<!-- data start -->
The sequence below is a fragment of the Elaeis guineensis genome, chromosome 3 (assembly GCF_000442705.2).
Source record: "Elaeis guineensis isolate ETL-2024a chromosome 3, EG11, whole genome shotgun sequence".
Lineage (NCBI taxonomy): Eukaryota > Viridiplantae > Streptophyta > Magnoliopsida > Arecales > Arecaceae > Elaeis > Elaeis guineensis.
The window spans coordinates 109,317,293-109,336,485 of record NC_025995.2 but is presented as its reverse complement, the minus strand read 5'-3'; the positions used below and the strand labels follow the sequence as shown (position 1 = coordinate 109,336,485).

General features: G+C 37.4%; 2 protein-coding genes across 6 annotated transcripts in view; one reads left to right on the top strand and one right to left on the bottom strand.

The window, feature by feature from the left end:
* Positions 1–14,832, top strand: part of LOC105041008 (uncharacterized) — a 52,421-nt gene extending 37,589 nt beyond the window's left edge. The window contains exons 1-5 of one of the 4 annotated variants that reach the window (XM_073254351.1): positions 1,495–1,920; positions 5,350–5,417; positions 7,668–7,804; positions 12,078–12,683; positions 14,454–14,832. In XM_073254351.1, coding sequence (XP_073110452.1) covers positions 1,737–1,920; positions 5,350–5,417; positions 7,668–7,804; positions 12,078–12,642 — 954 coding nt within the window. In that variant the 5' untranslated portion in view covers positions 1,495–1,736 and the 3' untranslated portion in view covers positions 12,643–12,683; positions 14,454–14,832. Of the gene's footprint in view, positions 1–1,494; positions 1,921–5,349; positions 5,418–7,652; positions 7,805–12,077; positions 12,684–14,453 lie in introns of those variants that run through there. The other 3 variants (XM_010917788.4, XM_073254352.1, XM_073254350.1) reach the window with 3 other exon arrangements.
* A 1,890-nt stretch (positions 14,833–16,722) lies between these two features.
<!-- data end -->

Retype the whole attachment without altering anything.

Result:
The sequence below is a fragment of the Elaeis guineensis genome, chromosome 3 (assembly GCF_000442705.2).
Source record: "Elaeis guineensis isolate ETL-2024a chromosome 3, EG11, whole genome shotgun sequence".
Lineage (NCBI taxonomy): Eukaryota > Viridiplantae > Streptophyta > Magnoliopsida > Arecales > Arecaceae > Elaeis > Elaeis guineensis.
The window spans coordinates 109,317,293-109,336,485 of record NC_025995.2 but is presented as its reverse complement, the minus strand read 5'-3'; the positions used below and the strand labels follow the sequence as shown (position 1 = coordinate 109,336,485).

General features: G+C 37.4%; 2 protein-coding genes across 6 annotated transcripts in view; one reads left to right on the top strand and one right to left on the bottom strand.

The window, feature by feature from the left end:
* Positions 1–14,832, top strand: part of LOC105041008 (uncharacterized) — a 52,421-nt gene extending 37,589 nt beyond the window's left edge. The window contains exons 1-5 of one of the 4 annotated variants that reach the window (XM_073254351.1): positions 1,495–1,920; positions 5,350–5,417; positions 7,668–7,804; positions 12,078–12,683; positions 14,454–14,832. In XM_073254351.1, coding sequence (XP_073110452.1) covers positions 1,737–1,920; positions 5,350–5,417; positions 7,668–7,804; positions 12,078–12,642 — 954 coding nt within the window. In that variant the 5' untranslated portion in view covers positions 1,495–1,736 and the 3' untranslated portion in view covers positions 12,643–12,683; positions 14,454–14,832. Of the gene's footprint in view, positions 1–1,494; positions 1,921–5,349; positions 5,418–7,652; positions 7,805–12,077; positions 12,684–14,453 lie in introns of those variants that run through there. The other 3 variants (XM_010917788.4, XM_073254352.1, XM_073254350.1) reach the window with 3 other exon arrangements.
* A 1,890-nt stretch (positions 14,833–16,722) lies between these two features.